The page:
HEC Paris and Société Générale Renew Key Chair
HEC and Société Générale have renewed a partnership for the Energy & Finance Chair stretching back to 2005. The October 15 on-campus ceremony was followed by an evening conference focusing on the “key to driving today’s energy transition”.
In the 14 years since its inception, the Energy & Finance Chair has provided some of HEC’s richest academic contents. These include training programs on energy economics and finance and a six-week intensive module devoted to energy markets and economics, delivered by SG executives and employees. From the get-go at Tuesday’s convention signing ceremony, SG Head of Global Banking & Advisory Pierre Palmieri stressed his bank’s ongoing support for the modules that Chair Executive Director Jean-Michel Gauthier has forged in his 14 years at the helm. After the hour-long conference, Palmieri shared his enthusiasm for what he has seen grow in the past decade: “This partnership with HEC Paris stands out for us. Jean-Michel’s role has been fundamental in creating the enthusiasm around energy and finance, a field which is at the heart of our bank’s strategy.”
Around 500 students follow courses designed to study the impact of key financial factors in the energy industry (ranging from digitization to decarbonization) on the strategies of the industry’s major players. HEC delivers over 360 class hours in a field which is constantly evolving. “When these modules began 14 years ago, it was a very different world,” Jean-Michel Gauthier told the 100 people assembled at the T206 amphitheater, many of whom were his students. “Looking back at my notes, it feels as remote as the pre-industrial 19th century! At the time, we were discussing reserve-based finance, US oil imports, how to finance fossil fuel industries and whether the electric car had a chance of seeing the light of day in our lifetime. How the world has changed!”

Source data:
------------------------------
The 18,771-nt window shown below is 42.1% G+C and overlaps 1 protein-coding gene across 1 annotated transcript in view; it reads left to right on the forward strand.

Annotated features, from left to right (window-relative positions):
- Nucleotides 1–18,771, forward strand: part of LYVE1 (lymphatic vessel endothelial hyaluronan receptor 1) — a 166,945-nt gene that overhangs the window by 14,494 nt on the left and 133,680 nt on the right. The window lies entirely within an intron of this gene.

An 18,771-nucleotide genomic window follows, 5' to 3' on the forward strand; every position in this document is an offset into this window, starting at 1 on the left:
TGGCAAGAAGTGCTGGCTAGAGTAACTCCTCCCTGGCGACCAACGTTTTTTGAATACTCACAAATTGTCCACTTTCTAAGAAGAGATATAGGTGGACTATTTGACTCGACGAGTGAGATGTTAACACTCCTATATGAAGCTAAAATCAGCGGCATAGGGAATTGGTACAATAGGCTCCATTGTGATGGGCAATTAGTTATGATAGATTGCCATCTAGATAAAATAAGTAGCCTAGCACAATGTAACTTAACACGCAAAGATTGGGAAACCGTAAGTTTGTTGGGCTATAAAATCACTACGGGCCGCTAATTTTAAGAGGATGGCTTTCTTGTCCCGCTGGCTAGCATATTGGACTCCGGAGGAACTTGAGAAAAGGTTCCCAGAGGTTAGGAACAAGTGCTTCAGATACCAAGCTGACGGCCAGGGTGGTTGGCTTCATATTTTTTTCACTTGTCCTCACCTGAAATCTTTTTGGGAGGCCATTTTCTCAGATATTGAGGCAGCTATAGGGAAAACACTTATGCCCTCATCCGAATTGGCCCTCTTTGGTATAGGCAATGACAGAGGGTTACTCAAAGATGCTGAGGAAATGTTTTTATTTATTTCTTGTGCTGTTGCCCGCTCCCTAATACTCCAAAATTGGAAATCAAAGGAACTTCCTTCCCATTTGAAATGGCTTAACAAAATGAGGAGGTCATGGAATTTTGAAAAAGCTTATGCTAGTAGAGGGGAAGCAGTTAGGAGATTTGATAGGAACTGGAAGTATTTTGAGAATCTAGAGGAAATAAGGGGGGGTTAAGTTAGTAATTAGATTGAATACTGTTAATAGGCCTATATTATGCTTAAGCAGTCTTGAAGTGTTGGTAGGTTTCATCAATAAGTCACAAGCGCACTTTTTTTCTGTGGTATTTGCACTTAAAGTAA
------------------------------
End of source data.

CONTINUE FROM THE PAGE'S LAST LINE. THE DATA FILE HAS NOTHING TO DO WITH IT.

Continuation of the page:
Eleven HEC courses are on offer to students of all backgrounds and experiences, including the flagship Energy & Finance Certificate module. Indeed, each spring, third-year students enjoy a six-week induction that is driven by SG bank professionals who cover financing energy infrastructures and coach related case studies. The banking specialists outline a wide array of topics including the stakes in financing the energy transition and the complex mechanics of renewables.
The challenges in these domains are great: “There is not a single magic bullet for this vital transition from fossil fuels to renewables,” warned Federico Turegano, SG Global Head of Natural Resources & Infrastructure. “When we talk about the UN’s 17 SDG goals, we must factor in the one billion people who have no access to electricity. Energy transition cannot occur overnight because no renewables can match all the needs in terms of energy worldwide. There must be a period of transition”